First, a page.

Inter-marriages Will Not Be Stemmed by Prohibitions, Says Prof Davis
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Inter-marriages Will Not Be Stemmed by Prohibitions, Says Prof Davis

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Prohibitions and admonitions won’t stem the tide of inter-marriages. Prof. Moshe Davis. founder and head of the Institute of Contemporary Jewry at the Hebrew University, declared here yesterday in an address to a special seminar session of the B’nai B’rith Board of Governors. Prof. Davis listed inter-marriage as one of the three major problems of contemporary Jewry. The others, he said, were the nature of Jewish leadership and the relationship between Israel and diaspora Jewry.

Prof. Davis said the increase in inter-marriage among Jews stemmed from the changing demography that has made Jews a Western people and the free society of the West that has led to a higher level of assimilation. He said the issue is not inter-marriage but the quality of contemporary Jewish family live with the stress on the family. According to Prof. Davis, Jewish family life can be maintained and perpetuated even in mixed families.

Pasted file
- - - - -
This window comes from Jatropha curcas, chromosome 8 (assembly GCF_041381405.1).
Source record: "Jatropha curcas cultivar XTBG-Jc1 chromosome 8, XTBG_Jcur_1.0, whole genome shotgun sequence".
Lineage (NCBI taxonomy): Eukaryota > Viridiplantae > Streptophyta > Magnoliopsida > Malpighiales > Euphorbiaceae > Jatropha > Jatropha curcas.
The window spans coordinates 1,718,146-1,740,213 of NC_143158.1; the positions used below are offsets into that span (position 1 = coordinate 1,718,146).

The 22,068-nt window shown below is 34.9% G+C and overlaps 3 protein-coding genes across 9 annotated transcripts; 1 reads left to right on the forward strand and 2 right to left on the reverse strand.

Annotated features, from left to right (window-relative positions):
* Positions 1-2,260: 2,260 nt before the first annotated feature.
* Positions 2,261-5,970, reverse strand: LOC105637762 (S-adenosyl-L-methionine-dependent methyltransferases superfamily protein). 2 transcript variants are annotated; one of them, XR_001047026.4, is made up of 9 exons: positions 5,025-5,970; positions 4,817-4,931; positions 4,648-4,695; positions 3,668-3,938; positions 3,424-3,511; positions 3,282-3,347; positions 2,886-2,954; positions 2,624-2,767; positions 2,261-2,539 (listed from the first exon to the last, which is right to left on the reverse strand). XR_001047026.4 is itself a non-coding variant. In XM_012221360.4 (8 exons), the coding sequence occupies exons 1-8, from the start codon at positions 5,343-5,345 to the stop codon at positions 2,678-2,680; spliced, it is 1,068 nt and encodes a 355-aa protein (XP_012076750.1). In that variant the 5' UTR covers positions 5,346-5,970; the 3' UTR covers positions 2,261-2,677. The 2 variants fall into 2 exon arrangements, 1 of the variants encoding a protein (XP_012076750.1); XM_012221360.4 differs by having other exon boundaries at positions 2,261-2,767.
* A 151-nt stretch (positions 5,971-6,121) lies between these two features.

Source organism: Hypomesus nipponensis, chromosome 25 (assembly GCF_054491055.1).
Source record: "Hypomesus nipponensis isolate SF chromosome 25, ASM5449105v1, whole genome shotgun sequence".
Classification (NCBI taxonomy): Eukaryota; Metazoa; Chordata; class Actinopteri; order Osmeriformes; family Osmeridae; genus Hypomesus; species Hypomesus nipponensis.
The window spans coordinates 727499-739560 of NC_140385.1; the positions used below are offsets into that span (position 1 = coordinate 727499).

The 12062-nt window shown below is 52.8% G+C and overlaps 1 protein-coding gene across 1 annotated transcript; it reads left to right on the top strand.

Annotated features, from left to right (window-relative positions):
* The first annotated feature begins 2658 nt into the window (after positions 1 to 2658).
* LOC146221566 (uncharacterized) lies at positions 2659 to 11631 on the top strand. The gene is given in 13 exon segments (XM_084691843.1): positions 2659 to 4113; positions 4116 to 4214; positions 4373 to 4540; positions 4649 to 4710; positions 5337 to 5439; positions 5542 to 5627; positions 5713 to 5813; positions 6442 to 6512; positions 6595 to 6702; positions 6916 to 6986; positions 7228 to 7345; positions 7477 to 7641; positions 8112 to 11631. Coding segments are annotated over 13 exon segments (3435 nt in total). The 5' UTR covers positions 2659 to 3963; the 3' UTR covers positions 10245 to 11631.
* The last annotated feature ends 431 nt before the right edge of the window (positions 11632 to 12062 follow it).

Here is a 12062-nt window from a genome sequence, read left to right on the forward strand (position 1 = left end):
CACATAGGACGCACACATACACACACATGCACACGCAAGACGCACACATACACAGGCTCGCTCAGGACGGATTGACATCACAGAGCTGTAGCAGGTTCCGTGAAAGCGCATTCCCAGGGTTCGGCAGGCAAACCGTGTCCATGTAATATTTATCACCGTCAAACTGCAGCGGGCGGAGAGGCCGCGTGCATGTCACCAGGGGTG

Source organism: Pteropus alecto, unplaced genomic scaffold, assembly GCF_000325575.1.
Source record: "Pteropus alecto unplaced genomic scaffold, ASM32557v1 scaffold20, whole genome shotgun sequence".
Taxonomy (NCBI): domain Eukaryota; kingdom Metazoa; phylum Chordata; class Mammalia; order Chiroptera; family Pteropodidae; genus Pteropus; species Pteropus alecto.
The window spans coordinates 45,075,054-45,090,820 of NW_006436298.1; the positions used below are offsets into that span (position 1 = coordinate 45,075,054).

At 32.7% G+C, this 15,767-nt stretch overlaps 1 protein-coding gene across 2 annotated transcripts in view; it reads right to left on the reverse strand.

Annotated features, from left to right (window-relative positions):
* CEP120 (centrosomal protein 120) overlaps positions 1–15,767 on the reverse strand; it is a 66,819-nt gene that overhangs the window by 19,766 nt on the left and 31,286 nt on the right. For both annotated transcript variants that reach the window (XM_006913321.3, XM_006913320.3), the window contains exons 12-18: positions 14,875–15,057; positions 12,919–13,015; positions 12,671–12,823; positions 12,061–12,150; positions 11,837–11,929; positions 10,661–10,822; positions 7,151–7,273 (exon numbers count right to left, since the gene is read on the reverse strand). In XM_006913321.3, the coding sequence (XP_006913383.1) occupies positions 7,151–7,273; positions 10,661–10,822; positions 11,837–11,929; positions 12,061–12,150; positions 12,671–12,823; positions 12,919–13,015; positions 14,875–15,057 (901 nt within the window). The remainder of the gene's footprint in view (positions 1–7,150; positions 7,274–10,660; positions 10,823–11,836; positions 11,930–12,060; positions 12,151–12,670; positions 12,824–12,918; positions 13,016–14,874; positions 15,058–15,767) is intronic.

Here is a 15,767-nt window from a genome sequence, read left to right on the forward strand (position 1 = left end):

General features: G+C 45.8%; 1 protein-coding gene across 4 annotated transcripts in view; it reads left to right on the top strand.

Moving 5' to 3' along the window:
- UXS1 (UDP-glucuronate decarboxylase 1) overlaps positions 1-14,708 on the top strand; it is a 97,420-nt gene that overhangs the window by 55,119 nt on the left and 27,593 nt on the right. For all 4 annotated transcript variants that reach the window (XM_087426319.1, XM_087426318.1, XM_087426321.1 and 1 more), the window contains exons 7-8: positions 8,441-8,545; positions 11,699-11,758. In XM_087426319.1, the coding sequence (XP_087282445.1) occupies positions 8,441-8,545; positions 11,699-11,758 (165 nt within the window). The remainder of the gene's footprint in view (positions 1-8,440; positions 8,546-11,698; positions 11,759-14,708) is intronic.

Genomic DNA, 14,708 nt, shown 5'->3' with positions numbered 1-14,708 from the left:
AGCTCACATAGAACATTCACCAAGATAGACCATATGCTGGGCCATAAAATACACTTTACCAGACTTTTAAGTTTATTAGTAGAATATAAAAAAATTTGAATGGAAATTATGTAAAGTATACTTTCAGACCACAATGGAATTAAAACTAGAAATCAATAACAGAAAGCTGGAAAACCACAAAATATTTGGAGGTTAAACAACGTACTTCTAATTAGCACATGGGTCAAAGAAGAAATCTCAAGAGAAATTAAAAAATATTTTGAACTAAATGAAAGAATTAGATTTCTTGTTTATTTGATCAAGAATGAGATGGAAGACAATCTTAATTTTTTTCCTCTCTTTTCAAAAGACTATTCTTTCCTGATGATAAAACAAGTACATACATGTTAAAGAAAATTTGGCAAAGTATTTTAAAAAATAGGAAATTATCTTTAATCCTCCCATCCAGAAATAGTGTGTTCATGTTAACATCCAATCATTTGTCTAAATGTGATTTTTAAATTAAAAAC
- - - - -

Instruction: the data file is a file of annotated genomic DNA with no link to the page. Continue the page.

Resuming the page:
Regarding Jewish leadership, Prof. Davis noted that unlike modern systems of life, where research precedes decisions, Jewish communities usually adopt decisions based on instinct, nostalgia, vested interests and the commitments of the leaders. Only rarely are the decisions derived from the actual needs of the contemporary way of life of the Jewish masses, he said.

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Mrs. Faye L. Schenk, past president of Hadassah, and now chairman of the Hadassah Medical Organization, reported that six Jewish women staged a two-day hunger strike outside the Central Post Office in Kishinev on March 7 in protest against the Moldavian Interior Ministry’s refusal to grant their families exit visas for Israel. Among the participants were: Raina S. Tsukerman and Rosalia Dorfman. At the conclusion of the fast the women sent appeals to the International Red Cross, the International Federation of Women and to Soviet President Nikolai V. Podgorny.

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